Greek Referendum: Definitive Vote Ushers in Further Uncertainty

Greek voters sent a definitive message Sunday, July 5. They said “no” to further austerity measures required for additional bailout aid from the European Union (EU). In a 60/40 vote, Greek voters rejected EU reforms and entitlement cuts required for a new EU funding program. But according to exit polls, the referendum did not appear to be a vote to leave the euro.

At Invesco Fixed Income, our sense is that the vast majority of Greeks wish to stay in the euro, and we believe the Syriza government recognizes this mandate. That said, and despite the celebratory tone inside Greece, Greece now appears to be worse off than it was before the referendum; in many ways it is closer to bankruptcy and possible exit from the euro, in our view. We believe odds appear 50/50 at this point of a “Grexit” (Greek exit from the eurozone).

Controversial Finance Minister Yanis Varoufakis resigned immediately after the poll — a marginal sign that Greece wants a funding deal, in our view. An important date to watch will be July 20, when a EUR3.5 billion (USD3.9 billion) bond repayment is due to the European Central Bank (ECB).1 Another large repayment to the ECB is due on Aug. 20. Without a bailout deal, Athens faces default on these bonds.1

The risk of debt default is one of the three main issues now at stake for Greece. The likelihood of each remains uncertain at this point:

  1. Debt default
  2. Bank failure
  3. Exit from the eurozone

We could envision a scenario in which the ECB would provide some leniency on the upcoming July debt payment, if there appeared to be a credible deal in the works. Avoiding default has important implications for the Greek banking system — a default to the ECB could interrupt the flow of ECB liquidity provided to the Greek banking system, potentially causing it to collapse. The Greek banks have been closed for the past week and capital controls imposed. It is unclear how pensions and government employees will be paid. These humanitarian concerns mean that time is in short supply to resolve Greece’s current impasse with its creditors. Next steps could make a speedy resolution difficult, however. Greece must now apply for a new program from the eurozone’s main bailout fund, the European Stability Mechanism (ESM). A lengthy negotiation process could ensue.

Implications for bond investors

The possibility of contagion will likely be at the forefront of investors’ minds in the coming days. It will be important to monitor the reaction of Greece’s official and government creditors in the aftermath of the referendum vote. However, so far, bond market reaction has been more muted than may have been expected. We believe this may be due to a couple of key factors:

  • First, very little of the outstanding Greek debt is held by the private sector, and a very small amount is held by European financial institutions. One of the primary channels of transmission of financial risk is through the financial system, and that does not look to be an issue at this time.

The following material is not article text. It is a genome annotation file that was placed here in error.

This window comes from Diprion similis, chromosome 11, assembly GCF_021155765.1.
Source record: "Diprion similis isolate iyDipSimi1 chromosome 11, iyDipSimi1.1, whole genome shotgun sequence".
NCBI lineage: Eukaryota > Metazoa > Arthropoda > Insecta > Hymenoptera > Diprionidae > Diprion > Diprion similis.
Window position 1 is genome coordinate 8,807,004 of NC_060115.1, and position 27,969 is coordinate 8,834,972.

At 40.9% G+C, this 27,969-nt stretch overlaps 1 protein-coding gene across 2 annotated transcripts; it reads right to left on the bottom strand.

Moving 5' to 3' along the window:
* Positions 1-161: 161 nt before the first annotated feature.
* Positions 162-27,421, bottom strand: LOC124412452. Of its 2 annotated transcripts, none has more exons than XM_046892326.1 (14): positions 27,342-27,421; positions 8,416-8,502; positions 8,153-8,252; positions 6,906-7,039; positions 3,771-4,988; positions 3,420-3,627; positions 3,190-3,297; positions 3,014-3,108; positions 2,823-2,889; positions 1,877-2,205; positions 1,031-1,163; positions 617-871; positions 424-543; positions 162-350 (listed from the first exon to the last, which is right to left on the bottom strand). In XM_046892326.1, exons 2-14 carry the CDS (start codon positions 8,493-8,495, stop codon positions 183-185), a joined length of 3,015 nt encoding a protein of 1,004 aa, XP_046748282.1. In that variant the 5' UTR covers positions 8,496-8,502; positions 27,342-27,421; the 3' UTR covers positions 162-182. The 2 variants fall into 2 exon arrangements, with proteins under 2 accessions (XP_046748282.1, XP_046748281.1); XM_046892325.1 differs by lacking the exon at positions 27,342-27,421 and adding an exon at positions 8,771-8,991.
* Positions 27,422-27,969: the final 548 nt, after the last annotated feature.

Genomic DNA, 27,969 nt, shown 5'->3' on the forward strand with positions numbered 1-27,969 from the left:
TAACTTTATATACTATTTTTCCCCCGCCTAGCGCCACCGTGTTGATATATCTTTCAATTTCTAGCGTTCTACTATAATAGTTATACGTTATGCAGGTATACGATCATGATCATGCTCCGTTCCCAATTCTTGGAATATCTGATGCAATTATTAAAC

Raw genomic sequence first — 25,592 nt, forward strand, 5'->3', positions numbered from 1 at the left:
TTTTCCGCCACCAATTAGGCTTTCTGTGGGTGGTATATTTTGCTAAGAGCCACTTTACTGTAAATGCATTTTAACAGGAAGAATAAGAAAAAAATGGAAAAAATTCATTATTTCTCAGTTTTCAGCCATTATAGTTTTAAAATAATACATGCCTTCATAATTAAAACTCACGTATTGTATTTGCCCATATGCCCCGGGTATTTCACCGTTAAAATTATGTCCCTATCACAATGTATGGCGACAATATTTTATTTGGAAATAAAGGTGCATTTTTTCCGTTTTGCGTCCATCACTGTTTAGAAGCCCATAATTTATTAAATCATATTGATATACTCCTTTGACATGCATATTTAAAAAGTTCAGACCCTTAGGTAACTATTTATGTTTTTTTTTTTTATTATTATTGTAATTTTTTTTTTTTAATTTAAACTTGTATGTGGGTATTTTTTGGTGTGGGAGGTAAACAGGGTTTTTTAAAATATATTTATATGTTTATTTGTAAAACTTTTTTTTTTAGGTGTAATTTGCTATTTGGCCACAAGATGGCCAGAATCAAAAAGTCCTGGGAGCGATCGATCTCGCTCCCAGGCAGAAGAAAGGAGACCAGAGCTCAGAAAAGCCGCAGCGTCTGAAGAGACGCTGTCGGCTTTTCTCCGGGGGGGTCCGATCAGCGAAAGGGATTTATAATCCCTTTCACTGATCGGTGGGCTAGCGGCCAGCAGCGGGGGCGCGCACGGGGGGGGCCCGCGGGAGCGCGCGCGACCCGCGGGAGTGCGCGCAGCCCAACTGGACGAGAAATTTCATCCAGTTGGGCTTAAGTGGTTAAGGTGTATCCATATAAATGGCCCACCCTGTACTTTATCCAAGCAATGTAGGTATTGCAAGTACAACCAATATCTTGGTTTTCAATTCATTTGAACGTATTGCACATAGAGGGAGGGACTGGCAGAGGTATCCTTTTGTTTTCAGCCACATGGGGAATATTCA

• The ECB has a large balance sheet that should allow it to absorb any losses generated by a Greek default. It is unlikely to have to ask the underlying sovereigns for new capital, in our view.

While financial contagion from a possible Grexit seems limited, in our view, political contagion may be the most problematic. A Grexit could embolden other countries facing similar financial struggles to consider a similar strategy — if not immediately, then perhaps amid a future economic downturn. Thus a Grexit could set a dangerous precedent, from the point of view of creditor governments. We are still optimistic that Greece will stay in the euro, since the alternatives appear so dire — for both sides of the table. This raises the possibility of significant volatility in global financial markets in the near term as events unfold. We remain cautious, but to the extent that risks are adequately priced, we also foresee the possibility of opportunities for bond investors through active management and careful security selection.

1 Source: Wall Street Journal, July 6, 2015

Important information

The information provided is for educational purposes only and does not constitute a recommendation of the suitability of any investment strategy for a particular investor. Invesco does not provide tax advice. The tax information contained herein is general and is not exhaustive by nature. Federal and state tax laws are complex and constantly changing. Investors should always consult their own legal or tax professional for information concerning their individual situation. The opinions expressed are those of the authors, are based on current market conditions and are subject to change without notice. These opinions may differ from those of other Invesco investment professionals.

All data provided by Invesco unless otherwise noted.

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